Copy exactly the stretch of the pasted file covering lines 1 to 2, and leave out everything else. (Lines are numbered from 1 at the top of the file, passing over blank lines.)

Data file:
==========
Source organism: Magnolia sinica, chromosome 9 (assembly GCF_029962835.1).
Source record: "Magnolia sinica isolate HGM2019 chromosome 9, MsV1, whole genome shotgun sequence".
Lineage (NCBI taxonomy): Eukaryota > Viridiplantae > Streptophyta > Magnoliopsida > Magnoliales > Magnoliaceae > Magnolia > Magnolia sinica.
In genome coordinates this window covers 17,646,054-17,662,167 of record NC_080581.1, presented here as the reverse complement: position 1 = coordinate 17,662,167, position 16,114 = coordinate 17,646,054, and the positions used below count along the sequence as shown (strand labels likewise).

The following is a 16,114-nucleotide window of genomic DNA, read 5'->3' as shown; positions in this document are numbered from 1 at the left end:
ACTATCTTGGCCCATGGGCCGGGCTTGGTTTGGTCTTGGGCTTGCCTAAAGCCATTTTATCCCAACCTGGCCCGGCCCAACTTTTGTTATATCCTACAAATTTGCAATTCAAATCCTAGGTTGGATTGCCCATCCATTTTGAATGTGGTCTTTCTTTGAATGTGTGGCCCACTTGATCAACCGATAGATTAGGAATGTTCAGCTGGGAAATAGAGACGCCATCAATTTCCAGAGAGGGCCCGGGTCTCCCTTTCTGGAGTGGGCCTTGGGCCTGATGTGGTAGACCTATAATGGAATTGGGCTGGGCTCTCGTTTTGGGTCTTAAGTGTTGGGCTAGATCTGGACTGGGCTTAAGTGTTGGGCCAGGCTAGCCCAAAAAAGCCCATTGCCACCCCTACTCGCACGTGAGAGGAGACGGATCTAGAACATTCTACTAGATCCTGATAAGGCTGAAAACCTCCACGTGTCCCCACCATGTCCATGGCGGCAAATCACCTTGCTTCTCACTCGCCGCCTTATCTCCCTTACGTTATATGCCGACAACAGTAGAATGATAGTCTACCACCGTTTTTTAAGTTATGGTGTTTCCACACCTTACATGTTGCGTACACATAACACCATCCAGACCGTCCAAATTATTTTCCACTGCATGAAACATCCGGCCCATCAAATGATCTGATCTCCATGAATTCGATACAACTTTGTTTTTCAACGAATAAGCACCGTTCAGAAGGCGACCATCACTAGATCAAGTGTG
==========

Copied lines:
Source organism: Magnolia sinica, chromosome 9 (assembly GCF_029962835.1).
Source record: "Magnolia sinica isolate HGM2019 chromosome 9, MsV1, whole genome shotgun sequence".